Here I could actually do this, this cord,
I forgot the cord in-between if you
want to do to as a passing chord,
just an inversion.
The same.
B flat to minor 7th.
G sharp, G flat, B flat.
E flat, then B flat.
You wanna do that one, too.
E flat, B Flat, B flat, G flat.
Down to C, B, B flat, E flat.
And second time, instead of doing this.
You use this voicing, D flat 6.
D flat, F, D flat.
And D flat on top.
A flat,
F, and B flat.
Tune-Based Instruction, "Body and
Soul" Chords and Melody- Part 2.
And there's a key change,
that's a D major for the bridge.
It starts with
In E minor 7, A7, E, A.
D, A, G, C sharp.
then the same voicing we had there,
a half a step up.
Melody is D, E, F sharp.
A, there's the E minor 9 11 chord.
Here I'm doing F
sharp B and E.
A and D, some kind of F sharp minor
7 chord with the 11th and the sharp 5.
it's G minor 9,
same kind of voicing we had before and C7.
Just C, B flat, E, and G on top.
And this is.
The melody goes F sharp, D,
E, C sharp, A.
And the chords I'm doing,
it's like A minor.
F sharp minor 7.
B minor 7.
You don't have to use the thumb.
You can do it like this if you want.
Same voicing for the E minor, E minor 7.
And I was changing that,
altering that 5th into a sharp 5.
To 6, sharp 5.
So let's see here from.
Back if you want.
Same voicing here from D minor.
E, F.
You can do a G9 13 here.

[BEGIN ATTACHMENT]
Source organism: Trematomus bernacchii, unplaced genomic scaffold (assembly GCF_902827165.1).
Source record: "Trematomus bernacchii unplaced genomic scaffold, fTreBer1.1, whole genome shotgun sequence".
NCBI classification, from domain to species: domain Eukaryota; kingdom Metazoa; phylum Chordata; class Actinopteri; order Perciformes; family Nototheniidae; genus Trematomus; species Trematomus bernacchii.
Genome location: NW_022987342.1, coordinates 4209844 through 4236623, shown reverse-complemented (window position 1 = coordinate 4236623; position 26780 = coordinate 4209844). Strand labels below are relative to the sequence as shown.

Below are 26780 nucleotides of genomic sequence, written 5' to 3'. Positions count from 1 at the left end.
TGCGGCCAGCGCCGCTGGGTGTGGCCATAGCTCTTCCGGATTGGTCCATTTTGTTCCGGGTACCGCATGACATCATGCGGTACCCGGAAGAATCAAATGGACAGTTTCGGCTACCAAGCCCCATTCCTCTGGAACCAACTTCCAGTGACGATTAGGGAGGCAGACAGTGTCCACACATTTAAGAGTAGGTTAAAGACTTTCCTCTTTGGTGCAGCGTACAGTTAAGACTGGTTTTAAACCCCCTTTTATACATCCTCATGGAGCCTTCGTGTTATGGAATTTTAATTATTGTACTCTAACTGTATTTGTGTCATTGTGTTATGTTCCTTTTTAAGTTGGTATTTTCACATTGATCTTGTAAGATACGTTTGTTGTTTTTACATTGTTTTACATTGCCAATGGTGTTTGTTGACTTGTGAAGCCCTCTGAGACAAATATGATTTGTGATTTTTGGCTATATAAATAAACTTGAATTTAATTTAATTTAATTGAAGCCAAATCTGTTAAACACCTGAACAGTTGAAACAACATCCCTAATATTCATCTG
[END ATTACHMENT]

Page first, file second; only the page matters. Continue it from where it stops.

F, B, E and A.
Or even if you wanted to have a sharp 5.
Sounds good too.
Then we're up
here at 10th position with C as the root.
5th, G.
The 6th, A.
And a major 3rd.
On top.
It's a very, this is a A,
E flat diminished chord.
So you can.
Play it like that.
E flat.
C, G sharp, I'm sorry,
F sharp with G flat, A, and D on top.
I like that, I'm sorry.
Interesting chord.
And then.
It's like the E flat
diminished chord but a D major 7th on top.
That same inversion we used before for
the minor 7.
This time from D with C on top.
And we can do a G7 like this.
G, D, F, and B.
And then a 13.
F, B, E, G.
[SOUND] And then.
[SOUND] So I'm going down here.
I'm doing a C9, C9 chord.
C, B flat, D, and E.
Chromatic down to B.
To B flat.
This is a cool chord.
It's like a B, B flat major 3rd.
Sharp 9.
Sharp 5.
can even put an E as,
as the lowest note if you like.
And then you have the 7th.
The major 3rd.
The 6th and the 9th.
And the sharp 11th.
So that last part.
I think I did.
That's where I put C on top.
Just for some variation.
Then back.
Same thing.
If you can do this C minor 7 flat 5
if you want.
That's kind of voicing.
C, G flat, B flat, then F.
Instead of that 11 voicing.
It's optional.
[SOUND] What about that?
B triad over F.
That's pretty cool.
And for the last chord you can put,
start putting D, D flat as the root,
you can put 5th,
A flat that's pretty cool.
So try that, try to record a version
using the this chord melody arrangement.
And then, now I showed it really.
You know, it's a simple version of it.
But if you listen to my performance,
I did some.
I added more rhythm to it.
Adding more, like syncopation and
making it swing a bit more.
More freedom in my,
freedom for the performances.
And, you're gonna get that once
you get the basic chords down and
you find your way around the fret
board and feel secure with it.
Then you can start taking it
a little bit more outside.
Then the next step is probably to mix in
Mixing it up with single
string lines as well,
think we had a cool mix.
So upload a video for me to review, and
you can also feel free to make your own
record melody arrangement if you
want to in different voicings.
This is just a suggestion.
Thank you.
Tune-Based, "Body and
Soul" Performance- Solo.
Tune Based Instruction,
"Body and Soul" Solo- Part 1.
It's time to do a little breakdown
of the soloing devices for
this song, Body and Soul.